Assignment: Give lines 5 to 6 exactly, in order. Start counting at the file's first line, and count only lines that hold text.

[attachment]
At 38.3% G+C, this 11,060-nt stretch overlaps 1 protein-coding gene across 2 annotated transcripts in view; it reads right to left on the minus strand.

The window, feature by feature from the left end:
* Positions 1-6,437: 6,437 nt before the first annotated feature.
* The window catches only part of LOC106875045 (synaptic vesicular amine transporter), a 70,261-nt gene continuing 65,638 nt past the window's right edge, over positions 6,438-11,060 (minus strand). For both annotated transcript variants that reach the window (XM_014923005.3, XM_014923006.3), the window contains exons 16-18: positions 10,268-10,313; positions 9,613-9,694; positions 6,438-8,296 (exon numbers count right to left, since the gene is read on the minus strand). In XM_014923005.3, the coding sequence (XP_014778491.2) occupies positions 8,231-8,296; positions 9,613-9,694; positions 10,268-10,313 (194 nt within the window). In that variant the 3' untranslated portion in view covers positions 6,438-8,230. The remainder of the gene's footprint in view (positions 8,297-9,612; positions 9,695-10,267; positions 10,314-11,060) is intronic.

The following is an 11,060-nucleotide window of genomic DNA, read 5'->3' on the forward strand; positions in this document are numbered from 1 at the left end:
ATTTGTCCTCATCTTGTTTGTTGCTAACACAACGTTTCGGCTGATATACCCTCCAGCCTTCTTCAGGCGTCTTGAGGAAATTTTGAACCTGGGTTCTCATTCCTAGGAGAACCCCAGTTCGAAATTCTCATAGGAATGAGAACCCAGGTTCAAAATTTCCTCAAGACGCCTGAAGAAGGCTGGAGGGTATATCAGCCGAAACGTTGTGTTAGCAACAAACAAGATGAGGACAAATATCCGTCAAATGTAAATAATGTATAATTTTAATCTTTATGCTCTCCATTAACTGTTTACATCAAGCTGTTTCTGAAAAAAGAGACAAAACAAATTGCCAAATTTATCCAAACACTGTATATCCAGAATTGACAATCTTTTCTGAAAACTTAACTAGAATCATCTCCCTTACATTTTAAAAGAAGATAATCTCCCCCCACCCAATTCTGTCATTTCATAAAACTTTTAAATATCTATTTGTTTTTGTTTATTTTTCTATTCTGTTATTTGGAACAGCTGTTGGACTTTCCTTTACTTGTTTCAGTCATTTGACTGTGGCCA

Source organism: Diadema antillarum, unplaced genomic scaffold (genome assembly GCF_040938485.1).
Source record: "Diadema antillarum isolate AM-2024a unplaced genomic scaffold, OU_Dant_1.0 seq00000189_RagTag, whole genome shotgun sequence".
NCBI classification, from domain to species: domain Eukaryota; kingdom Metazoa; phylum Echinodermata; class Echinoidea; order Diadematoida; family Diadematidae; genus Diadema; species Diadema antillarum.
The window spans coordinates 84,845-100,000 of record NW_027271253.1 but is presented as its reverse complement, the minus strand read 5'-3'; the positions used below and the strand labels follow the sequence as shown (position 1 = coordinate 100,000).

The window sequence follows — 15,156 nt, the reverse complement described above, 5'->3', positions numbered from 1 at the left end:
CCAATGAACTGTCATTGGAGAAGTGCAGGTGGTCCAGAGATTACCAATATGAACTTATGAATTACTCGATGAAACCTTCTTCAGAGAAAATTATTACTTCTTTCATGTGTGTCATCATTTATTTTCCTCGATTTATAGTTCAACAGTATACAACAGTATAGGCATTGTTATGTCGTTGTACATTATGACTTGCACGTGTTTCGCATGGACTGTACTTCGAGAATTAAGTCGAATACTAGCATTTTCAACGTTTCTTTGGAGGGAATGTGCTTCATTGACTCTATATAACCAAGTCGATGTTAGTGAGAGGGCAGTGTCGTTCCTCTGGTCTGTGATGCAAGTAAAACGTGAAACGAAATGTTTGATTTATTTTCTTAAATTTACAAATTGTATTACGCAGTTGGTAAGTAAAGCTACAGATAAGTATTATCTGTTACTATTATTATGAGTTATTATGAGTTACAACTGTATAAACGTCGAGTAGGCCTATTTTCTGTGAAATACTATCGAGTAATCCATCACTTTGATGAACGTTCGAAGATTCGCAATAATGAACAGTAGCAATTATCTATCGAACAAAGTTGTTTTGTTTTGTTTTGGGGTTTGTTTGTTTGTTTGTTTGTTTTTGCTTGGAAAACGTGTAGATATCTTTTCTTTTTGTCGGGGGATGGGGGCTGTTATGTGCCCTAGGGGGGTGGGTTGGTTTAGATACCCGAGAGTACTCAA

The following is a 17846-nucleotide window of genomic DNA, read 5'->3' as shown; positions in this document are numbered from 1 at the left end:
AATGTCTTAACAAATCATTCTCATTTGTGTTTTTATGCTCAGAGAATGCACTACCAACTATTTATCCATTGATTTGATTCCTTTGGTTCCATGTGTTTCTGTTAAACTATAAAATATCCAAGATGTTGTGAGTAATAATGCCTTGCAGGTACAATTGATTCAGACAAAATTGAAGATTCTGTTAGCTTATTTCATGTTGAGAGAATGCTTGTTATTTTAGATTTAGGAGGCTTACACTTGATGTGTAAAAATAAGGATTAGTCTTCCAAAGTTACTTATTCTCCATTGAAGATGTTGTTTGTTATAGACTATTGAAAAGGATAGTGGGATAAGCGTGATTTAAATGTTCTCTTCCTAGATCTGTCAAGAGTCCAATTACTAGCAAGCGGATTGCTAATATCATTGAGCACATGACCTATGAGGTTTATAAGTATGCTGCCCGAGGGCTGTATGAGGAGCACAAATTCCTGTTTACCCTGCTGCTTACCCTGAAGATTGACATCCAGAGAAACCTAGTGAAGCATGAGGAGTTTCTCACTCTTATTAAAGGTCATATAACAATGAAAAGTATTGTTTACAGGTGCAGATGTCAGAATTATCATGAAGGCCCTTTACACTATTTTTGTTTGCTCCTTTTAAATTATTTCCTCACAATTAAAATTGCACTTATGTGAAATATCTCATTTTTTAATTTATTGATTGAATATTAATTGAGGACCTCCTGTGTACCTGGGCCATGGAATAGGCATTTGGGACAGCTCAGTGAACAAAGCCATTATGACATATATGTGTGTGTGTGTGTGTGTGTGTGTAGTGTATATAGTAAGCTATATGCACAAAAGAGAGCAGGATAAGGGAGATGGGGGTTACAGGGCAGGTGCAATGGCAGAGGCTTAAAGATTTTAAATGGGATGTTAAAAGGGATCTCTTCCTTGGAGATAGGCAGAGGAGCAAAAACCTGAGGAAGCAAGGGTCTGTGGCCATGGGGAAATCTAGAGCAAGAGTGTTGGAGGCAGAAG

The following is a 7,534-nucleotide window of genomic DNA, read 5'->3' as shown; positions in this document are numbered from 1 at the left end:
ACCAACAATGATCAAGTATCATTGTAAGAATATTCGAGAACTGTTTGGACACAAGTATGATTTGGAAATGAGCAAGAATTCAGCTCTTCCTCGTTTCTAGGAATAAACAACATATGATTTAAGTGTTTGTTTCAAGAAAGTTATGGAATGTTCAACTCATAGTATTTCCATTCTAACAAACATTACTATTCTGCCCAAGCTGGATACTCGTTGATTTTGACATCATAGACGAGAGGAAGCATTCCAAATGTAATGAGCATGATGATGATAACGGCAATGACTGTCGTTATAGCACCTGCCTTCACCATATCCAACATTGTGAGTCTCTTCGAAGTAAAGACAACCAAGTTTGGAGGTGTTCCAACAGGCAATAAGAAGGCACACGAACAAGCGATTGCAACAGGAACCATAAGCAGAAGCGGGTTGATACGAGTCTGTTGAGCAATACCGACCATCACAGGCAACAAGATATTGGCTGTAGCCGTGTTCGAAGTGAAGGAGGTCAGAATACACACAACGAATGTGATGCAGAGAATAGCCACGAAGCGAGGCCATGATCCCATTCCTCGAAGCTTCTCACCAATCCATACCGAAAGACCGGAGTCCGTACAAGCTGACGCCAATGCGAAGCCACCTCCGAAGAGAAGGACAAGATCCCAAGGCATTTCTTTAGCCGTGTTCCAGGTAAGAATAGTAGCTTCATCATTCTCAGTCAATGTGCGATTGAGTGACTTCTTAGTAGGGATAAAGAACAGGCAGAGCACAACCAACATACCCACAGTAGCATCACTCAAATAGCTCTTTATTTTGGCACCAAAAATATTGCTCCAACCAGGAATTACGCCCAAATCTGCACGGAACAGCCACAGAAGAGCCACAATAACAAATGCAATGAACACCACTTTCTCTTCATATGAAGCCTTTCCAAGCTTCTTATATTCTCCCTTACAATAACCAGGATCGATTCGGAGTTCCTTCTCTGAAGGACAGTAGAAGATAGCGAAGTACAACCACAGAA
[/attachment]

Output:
The following is an 11,060-nucleotide window of genomic DNA, read 5'->3' on the forward strand; positions in this document are numbered from 1 at the left end:
ATTTGTCCTCATCTTGTTTGTTGCTAACACAACGTTTCGGCTGATATACCCTCCAGCCTTCTTCAGGCGTCTTGAGGAAATTTTGAACCTGGGTTCTCATTCCTAGGAGAACCCCAGTTCGAAATTCTCATAGGAATGAGAACCCAGGTTCAAAATTTCCTCAAGACGCCTGAAGAAGGCTGGAGGGTATATCAGCCGAAACGTTGTGTTAGCAACAAACAAGATGAGGACAAATATCCGTCAAATGTAAATAATGTATAATTTTAATCTTTATGCTCTCCATTAACTGTTTACATCAAGCTGTTTCTGAAAAAAGAGACAAAACAAATTGCCAAATTTATCCAAACACTGTATATCCAGAATTGACAATCTTTTCTGAAAACTTAACTAGAATCATCTCCCTTACATTTTAAAAGAAGATAATCTCCCCCCACCCAATTCTGTCATTTCATAAAACTTTTAAATATCTATTTGTTTTTGTTTATTTTTCTATTCTGTTATTTGGAACAGCTGTTGGACTTTCCTTTACTTGTTTCAGTCATTTGACTGTGGCCA